Help me with a survey for school (it's over but now has explanation :) )


(Mark A) #1


It's part of my master's thesis research.
I can't tell you what it's about because it would skew your answers, but it is revealed as the survey goes along.

Thank you, if you've helped me out, I really appreciate it!

(Nataliak) #2

Hmm interesting. I don't want to spoil it either, but I am curious what you are trying to find out in the end.

Will you let us know?

(Mauricesvay) #3

Very interesting survey. I hope we'll learn more in a near future.

(Mark A) #4

Sure, when I get enough samples (which will take a few more days), I'll let the cat out of the bag, stay tuned smile

(Geoffbell4962) #5

yes, you are right!! this is pretty interesting!

(Mark A) #6

Okidokes, survey is done (thanks for the help), here's what it was all about:

My thesis tackles the problem of drawing in perspective; something many artists, myself included, struggle with.
Specifically how many artists use crude 3D models as references which they trace over to guide them in their perspective drawing. This solves the problem of drawing perspective correctly, but you get the chore of tracing. I can't think of anyone who enjoys tracing. Well maybe inkers behehe, JK stuck_out_tongue

So I attempted to find a way of removing the need to trace, by seeing if it was possible to render 3D objects so they would already have the appearance of being drawn, even to the point of seamlessly integrating with hand drawn lineart were they in the same image.

I researched various ways 3D can be used to emulate 2D and found that the most effective way of approximating an artist's personal style is sketchup's style function. (I mean there's also a bit of tweaking and fixing involved in Photoshop later as it doesn't render perfectly, BUT YEAH).

Sketchup styles replace edges of 3D models with samples of lines. And sketchup is also mega easy to use, even non 3D artists should have little issues with it.
Using sketchup's style editor I made a sketchup style using my hand drawn lineart. Initial algorithmical measurements and test showed that observers could not distinguish shapes drawn via a graphic tablet from those same shapes shapes made in sketchup.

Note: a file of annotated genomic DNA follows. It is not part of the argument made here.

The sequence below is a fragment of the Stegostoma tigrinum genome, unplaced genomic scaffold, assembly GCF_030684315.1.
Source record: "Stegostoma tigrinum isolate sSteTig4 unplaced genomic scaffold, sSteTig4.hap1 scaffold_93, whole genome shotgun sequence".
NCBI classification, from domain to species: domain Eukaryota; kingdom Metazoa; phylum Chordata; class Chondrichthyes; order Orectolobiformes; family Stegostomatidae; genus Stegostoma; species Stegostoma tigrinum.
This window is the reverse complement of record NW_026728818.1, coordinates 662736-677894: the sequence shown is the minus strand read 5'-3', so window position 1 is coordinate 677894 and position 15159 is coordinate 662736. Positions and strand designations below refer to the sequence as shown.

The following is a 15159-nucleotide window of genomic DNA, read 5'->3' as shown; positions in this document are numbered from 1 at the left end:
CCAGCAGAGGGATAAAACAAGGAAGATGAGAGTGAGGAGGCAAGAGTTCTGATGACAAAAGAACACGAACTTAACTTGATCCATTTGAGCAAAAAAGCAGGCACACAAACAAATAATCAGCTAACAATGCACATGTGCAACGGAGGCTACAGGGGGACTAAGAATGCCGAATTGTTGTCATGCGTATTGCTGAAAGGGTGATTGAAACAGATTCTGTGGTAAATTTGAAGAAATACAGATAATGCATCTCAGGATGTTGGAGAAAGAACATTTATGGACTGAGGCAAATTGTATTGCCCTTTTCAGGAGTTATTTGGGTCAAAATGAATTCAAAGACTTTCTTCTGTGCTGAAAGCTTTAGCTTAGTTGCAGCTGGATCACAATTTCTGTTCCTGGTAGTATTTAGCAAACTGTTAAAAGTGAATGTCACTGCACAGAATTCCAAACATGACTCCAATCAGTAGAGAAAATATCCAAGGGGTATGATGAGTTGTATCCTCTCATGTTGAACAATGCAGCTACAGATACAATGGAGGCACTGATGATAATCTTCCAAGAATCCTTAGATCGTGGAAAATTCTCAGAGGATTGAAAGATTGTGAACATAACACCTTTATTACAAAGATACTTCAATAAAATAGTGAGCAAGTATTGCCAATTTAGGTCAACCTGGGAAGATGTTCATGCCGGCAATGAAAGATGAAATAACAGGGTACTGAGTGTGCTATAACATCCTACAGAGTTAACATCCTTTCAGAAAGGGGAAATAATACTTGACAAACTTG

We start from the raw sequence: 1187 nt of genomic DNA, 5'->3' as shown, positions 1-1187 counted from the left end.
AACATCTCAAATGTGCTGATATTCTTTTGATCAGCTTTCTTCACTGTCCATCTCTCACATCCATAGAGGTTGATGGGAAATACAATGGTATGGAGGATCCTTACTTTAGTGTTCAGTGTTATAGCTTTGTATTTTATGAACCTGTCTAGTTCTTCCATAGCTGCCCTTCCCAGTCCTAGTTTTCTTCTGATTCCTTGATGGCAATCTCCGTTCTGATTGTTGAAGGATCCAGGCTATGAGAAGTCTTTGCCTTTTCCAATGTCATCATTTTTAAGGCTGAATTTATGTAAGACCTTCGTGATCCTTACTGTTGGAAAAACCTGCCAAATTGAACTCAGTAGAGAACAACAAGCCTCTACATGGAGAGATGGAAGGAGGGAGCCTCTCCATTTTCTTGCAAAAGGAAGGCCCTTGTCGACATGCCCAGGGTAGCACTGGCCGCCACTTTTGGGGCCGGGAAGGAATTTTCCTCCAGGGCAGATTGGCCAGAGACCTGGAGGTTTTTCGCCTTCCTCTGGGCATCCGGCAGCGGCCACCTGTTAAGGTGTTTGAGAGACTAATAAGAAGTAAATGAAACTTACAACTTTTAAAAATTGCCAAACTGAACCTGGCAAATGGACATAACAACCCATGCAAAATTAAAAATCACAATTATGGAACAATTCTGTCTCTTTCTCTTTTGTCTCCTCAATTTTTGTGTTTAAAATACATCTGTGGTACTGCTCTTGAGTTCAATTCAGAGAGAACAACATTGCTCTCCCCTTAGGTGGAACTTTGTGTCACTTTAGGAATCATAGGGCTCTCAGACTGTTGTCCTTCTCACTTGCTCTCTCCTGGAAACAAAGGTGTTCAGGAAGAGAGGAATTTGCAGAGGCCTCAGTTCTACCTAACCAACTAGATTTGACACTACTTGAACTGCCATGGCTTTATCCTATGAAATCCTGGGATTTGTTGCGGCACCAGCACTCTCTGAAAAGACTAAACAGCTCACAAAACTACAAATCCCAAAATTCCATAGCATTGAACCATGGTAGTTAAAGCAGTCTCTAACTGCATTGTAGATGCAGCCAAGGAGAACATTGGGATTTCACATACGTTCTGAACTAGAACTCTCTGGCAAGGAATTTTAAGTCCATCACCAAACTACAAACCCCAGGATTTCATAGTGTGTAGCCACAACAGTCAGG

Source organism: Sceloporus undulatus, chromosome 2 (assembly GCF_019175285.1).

But okay those were basic shapes. The real test is seeing if 3D models rendered this way could integrate seamlessly into an actual drawing, so I made an image that was about 50% 2D and 50% 3D to see if people would notice.
Here it is:

And the results have now shown that no, the majority of people thought the image is stylistically uniform and is in fact drawn. Very few people noticed the image contained 3D renders, even less when you consider some of them thought 2D things were 3D renders (which lets me know they weren't being completely honest with their answers, heh).

In case you're interested what's what:
The 3D render
The drawn bits
Oh and an added bonus of using 3D is of course the shadows

(BTW in case you're wondering - I didn't use color so it would be easier for people to scrutinize the lines)

It's nothing revolutionary, but I myself find it very practical.
Be it complex environments like this one or simpler objects like the gun here - for certain elements I get better and faster results using sketchup as opposed to drawing or tracing. ESPECIALLY when doing things like comic books where the same space sometimes has to be show from several angles. And instead of slaving over my Wacom making a three point perspective I just rotate the camera.

If anyone's interested I will be posting a tutorial on my site after the paper is finished and submitted in two months. It's not tricky and it could work for other artists' lineart as easily as it did for me. No point in writing a paper that just work for one person smile

(Reidh) #7

Blender has Freestyle at bottom of render panel. Freestyle gave me this picture of a tank I modeled.

(Mark A) #8

Oh Blender's fresstyle was definitely one of the things I considered.
Here's a render of Mr Fantastic I made using it:

However the reasons I rather went with sketchup are two:

  1. Even if you make an extremely good approximation of your handdrawn lineart using the various line modifiers you're still just using an approximation and you had to put a lot of trial-and-error before figuring it out, while sketchup uses the your actual handdrawn lineart which is imput via the sketchup style editor by simply drawing it into a template.

  2. Sketchup is a lot less technically demanding and easier to use than blender and is thus accessable to more people. You don't even have to know the basics of 3D art to use it.

Nice tank BTW ^^

(Mark A) #9

The thesis is done, if anyone's interested :smile:
Here's a small tutorial for Sketchup stylels I made from it.